Community Classroom program launches to bring University resources to public

Brooke Ontiveros

The Center for Community Engagement will offer three low-cost, six-week classes allowing members of the Austin community to access the University’s resources and faculty.

The Center for Community Engagement distributes University resources to the Austin community to meet community priorities, according to the official website. The three classes offered by the new program, called The Community Classroom, will focus on fostering conversations about equity and access to local communities. 

One class, called Race in America, will highlight race in contemporary political and social climates. Creating, Preserving, and Telling Our Stories will explore the gentrification of Austin’s neighborhoods, and The Art of Building Social Impact will address leadership in community building and social centers, according to the center’s website. 

Starting this month, the classes will finish by the end of November and will cost $45 to $55 with fee waivers available, according to the center’s website.

“Community members … can gather knowledge about conversations around equity, access and community advocacy,” said Virginia Cumberbatch, Director of Equity and Community Advocacy for the Center for Community Engagement. 

The three classes will be available in different locations to promote accessibility, Cumberbatch said. She said Race in America, based off the Undergraduate Studies course Race in the Age of Trump, will teach community members about racial issues across the nation by providing examples within the context of Austin.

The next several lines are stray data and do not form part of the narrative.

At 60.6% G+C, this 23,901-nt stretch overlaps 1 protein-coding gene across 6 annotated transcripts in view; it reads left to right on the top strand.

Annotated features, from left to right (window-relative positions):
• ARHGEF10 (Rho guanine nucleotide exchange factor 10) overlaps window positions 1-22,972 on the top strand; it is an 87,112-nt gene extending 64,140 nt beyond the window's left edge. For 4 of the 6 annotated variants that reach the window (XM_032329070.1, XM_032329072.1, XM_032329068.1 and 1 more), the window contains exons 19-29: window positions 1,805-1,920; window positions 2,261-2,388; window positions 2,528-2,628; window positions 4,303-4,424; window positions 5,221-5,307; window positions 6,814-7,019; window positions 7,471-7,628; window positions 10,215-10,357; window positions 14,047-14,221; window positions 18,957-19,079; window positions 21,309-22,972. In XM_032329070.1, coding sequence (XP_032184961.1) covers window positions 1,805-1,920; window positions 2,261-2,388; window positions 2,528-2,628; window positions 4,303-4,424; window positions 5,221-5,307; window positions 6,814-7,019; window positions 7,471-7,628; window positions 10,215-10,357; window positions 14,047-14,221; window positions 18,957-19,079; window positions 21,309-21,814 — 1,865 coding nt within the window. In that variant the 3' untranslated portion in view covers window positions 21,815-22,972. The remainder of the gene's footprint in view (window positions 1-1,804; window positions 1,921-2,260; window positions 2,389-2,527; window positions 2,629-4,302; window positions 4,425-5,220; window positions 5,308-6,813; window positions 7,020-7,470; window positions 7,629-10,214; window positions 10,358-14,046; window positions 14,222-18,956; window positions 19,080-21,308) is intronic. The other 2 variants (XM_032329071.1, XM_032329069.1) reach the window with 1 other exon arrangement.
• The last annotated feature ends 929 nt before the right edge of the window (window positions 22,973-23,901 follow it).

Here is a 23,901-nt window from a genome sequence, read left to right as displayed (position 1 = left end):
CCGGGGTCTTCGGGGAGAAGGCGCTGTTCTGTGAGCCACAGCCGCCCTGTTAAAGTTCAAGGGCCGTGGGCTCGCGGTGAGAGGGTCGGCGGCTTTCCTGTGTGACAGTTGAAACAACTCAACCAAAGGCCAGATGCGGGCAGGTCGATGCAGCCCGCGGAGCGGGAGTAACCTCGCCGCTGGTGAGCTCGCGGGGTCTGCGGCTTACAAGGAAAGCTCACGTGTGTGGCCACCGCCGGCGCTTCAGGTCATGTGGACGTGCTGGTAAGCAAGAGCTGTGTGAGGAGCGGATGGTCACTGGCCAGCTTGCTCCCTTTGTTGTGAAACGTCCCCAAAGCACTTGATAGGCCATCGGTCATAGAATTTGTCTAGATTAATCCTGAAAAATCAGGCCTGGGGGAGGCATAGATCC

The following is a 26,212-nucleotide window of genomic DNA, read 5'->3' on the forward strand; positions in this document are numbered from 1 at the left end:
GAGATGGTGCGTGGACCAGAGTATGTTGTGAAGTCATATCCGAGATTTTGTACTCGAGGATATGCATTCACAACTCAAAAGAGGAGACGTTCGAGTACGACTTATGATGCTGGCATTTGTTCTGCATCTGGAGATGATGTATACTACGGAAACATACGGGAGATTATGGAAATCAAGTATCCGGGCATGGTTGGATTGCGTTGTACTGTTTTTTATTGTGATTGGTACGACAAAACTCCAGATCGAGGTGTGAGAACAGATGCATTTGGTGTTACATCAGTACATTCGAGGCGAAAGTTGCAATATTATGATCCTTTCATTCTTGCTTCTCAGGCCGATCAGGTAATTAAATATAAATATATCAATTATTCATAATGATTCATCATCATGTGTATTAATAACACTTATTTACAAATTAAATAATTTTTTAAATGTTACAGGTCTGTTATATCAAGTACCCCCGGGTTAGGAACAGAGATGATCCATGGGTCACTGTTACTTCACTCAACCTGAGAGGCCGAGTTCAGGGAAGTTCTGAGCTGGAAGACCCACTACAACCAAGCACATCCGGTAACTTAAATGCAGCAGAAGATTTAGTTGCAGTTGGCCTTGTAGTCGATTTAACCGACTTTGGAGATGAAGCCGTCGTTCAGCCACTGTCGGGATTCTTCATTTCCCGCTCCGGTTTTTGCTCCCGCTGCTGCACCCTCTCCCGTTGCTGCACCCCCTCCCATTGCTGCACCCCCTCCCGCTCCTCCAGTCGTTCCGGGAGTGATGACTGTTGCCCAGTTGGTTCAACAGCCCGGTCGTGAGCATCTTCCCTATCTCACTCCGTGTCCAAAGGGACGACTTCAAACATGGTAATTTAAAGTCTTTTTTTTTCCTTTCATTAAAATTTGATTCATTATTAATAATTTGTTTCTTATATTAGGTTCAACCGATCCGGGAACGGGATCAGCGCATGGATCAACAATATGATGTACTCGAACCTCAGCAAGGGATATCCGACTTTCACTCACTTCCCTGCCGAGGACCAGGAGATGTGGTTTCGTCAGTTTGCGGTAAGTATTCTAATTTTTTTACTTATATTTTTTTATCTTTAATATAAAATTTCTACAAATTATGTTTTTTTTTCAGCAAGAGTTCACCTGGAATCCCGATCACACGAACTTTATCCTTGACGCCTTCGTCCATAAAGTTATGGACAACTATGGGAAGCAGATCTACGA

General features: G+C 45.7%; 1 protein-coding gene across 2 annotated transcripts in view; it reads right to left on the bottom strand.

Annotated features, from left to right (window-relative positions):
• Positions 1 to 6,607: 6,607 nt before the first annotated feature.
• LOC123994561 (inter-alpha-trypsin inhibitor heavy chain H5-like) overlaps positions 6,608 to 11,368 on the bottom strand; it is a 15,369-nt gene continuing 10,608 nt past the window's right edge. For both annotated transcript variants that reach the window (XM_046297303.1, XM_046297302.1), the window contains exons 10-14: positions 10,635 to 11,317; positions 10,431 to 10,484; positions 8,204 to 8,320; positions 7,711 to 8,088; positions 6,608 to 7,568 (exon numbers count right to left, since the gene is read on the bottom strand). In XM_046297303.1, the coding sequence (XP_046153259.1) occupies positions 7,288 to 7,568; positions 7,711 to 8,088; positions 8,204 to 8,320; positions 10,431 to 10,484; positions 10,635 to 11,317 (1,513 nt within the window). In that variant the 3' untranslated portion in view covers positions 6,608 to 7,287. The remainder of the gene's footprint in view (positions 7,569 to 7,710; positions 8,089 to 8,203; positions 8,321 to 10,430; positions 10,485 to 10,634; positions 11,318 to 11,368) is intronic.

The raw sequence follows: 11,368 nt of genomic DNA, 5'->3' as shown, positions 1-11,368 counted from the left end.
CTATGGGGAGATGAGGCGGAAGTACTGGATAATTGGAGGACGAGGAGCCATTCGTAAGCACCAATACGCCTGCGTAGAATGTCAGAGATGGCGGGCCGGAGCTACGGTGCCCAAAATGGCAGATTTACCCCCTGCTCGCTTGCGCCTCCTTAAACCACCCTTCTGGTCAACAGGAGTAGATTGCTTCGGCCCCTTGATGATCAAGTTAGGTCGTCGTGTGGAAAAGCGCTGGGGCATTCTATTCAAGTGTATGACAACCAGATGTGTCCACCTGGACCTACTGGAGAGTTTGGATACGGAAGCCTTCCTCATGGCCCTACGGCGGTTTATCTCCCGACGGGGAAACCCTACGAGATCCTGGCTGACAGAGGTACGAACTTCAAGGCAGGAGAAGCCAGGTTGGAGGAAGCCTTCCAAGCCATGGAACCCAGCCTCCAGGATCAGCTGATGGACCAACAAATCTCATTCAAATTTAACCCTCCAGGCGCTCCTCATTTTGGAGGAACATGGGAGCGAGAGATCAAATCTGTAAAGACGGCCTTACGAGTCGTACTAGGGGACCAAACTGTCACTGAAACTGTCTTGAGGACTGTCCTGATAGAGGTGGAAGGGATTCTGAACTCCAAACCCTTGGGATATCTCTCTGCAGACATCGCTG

“The issue of race in America … is something everyone talks about,” said Leonard Moore, Vice President of the Division of Diversity and Community Engagement and professor of the Race in Age of Trump course. “To take this intellectual experience of campus to students of all ages is something I am excited about.”

Providing working people the opportunity to share their knowledge and insights makes The Community Classroom unique, Cumberbatch said. 

“The community students will be a little more set in their political viewpoints, but I look forward to that,” Moore said. “I look forward to people in their 40s, 50s, 60s, possessing different educational backgrounds and perspectives.”

Rene Otero, international relations and global studies freshman, said he is taking Race in the Age of Trump. Otero said the class teaches students to think through multiple racial lenses, and everyone should learn to think this way.

“You can look at race with statistics, but this class is based on narratives and ideologies, and so this is a skill for interactions with all people,” Otero said.

Editor's Note: This article has been updated to clarify the titles of Virginia Cumberbatch and Leonard Moore.